People with Ehlers Danlos Syndrome (EDS), don’t necessarily have chronic pain **, although most of them surely have pain that lasts longer than 3-6 months.
EDS is a connective tissue disorder, characterised by a fault in the collagen gene. Collagen is essentially the glue that holds the body together; thus, people with EDS have bodies that are slowly falling apart. People with EDS experience “progressive deterioration and degeneration of connective tissue in joints, spine, eye, gums, teeth, internal organs, and central nervous system (CNS)” (Tennant, 2017). They also experience micro-tears, in muscles, organs, and other parts of the body (Tennant, 2017). Perhaps the most known effect of EDS however, is the constant joint dislocations that occur, sometimes multiple times a day in a variety of different joints.
This type of pain experienced by people with EDS is obviously acute (or nociceptive) pain as it is caused by an immediate injury. However, since this pain occurs on a daily basis, over their lifetimes, patients are often seen by medical professionals as having general chronic pain as applies to the majority of the population, and only solutions for the neuropathic type of chronic pain are offered.
After trying to explain the difference between chronic pain, and chronic acute pain, to medical professionals, people with EDS usually continue to receive care in relation to general chronic pain. Or worse, they are seen as being uncooperative, drug seeking, attention seeking, and care ends up terminated by either party.
Mostly, this conundrum is due to a lack of research (Chopra et al, 2017). There is very little (if any) research done into how to manage chronic acute pain. Those medical professionals who do understand the situation, still tend to choose a side: they either prescribe medications alone, as one would do for acute pain; else they direct the patient to consider psychosocial alternatives such as CBT or Mindfulness.
The reality is that perhaps a plethora of techniques need to be considered. Fast acting analgesics such as opiates for the dislocation that has just occurred, and break-though pain. Slow release analgesics for the less painful, more common pain such as the micro-tears that occur. CBT and Mindfulness for any co-occurring chronic pain, and just for general good mental health if required. Occupational therapy may help in consideration to braces, special equipment, and other physical solutions to reduce the injuries and pain in the first place. Physiotherapy and hydrotherapy can help to strengthen muscles and reduce injuries. Exercise physiology can help to ensure the patient is exercising in a way that suits someone with EDS (who, due to their different needs and body structure, require different routines than the rest of the population).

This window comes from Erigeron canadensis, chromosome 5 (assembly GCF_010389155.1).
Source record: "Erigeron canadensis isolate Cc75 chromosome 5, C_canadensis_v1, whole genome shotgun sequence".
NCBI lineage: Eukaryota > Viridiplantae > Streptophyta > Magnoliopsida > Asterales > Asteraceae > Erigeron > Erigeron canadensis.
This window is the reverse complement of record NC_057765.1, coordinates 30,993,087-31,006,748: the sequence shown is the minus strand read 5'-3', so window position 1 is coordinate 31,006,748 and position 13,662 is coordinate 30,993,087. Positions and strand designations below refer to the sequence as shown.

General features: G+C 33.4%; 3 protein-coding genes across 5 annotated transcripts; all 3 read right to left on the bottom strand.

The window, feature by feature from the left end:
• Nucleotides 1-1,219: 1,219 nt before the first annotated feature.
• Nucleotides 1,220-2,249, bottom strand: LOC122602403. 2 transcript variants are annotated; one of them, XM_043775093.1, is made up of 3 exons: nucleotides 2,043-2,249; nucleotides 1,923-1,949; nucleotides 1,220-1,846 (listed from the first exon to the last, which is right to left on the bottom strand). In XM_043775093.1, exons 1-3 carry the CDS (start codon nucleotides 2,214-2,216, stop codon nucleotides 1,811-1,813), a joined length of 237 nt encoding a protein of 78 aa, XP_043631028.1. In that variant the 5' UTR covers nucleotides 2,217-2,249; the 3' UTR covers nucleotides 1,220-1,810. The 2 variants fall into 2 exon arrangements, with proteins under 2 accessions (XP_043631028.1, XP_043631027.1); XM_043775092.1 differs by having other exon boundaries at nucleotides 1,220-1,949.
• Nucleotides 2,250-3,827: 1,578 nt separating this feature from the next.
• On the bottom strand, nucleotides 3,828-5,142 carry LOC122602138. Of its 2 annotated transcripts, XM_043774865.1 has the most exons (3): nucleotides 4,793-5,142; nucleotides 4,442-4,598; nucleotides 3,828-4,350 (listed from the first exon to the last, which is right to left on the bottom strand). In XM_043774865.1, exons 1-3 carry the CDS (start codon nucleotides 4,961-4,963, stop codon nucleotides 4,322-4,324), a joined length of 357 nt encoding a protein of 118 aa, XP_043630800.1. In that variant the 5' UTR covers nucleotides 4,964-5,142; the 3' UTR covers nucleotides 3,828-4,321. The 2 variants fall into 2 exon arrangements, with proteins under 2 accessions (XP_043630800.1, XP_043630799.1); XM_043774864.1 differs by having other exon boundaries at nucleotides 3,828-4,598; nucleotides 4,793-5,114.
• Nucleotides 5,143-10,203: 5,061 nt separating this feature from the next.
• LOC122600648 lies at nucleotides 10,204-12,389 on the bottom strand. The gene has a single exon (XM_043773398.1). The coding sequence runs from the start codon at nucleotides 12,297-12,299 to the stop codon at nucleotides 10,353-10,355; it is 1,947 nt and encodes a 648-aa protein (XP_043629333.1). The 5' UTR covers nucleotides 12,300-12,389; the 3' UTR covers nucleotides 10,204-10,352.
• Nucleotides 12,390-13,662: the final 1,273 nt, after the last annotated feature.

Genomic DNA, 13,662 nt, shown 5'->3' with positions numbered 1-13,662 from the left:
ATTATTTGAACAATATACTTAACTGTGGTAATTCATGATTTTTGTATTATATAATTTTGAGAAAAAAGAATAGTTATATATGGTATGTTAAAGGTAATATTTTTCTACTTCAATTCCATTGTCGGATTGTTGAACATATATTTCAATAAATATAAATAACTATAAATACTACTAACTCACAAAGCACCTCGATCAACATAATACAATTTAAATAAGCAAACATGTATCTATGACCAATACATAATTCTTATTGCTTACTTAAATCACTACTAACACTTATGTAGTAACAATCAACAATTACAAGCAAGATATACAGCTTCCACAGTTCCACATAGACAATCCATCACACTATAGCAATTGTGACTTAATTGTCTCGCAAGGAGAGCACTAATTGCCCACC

EDS is a complicated condition, which requires complicated treatment. The first step however, is for medical professionals to fully appreciate that while the profession has been mostly well served by only considering two different types of pain, it is now time to introduce a third kind.
* The only statistics the Australian Government has for the rate of chronic pain in Australia, are for people aged over 45.
** People with EDS often ALSO have chronic pain, however this is in addition to their acute and chronic acute pain.
Australian Institute of Health and Welfare (2020). Chronic pain in Australia, Cat No PHE26. Retrieved August 1, 2020, from https://www.aihw.gov.au/reports/chronic-disease/chronic-pain-in-australia/contents/summary
Chopra, P., Tinkle, B., Brock, I., Gompel, A., Bulbena, A., & Francomano, C. (2017). Pain management in the Ehlers-Danlos syndromes. American Journal of Medical Genetics, Part C, 175, 212-219. Retrieved from https://www.ehlers-danlos.com/pdf/2017-FINAL-AJMG-PDFs/Chopra_et_al-2017-American_Journal_of_Medical_Genetics_Part_C-_Seminars_in_Medical_Genetics.pdf
Hochman, J. (2012). Considerations in treating intractable pain. Practical Pain Management, 5(2). Retrieved from https://www.practicalpainmanagement.com/treatments/psychological/considerations-treating-intractable-pain
Tennant, F. (2017). Ehlers-Danlos Syndrome: An emerging challenge for pain management. Practical Pain Management, 17(7). Retrieved from https://www.practicalpainmanagement.com/pain/other/ehlers-danlos-syndrome-emerging-challenge-pain-management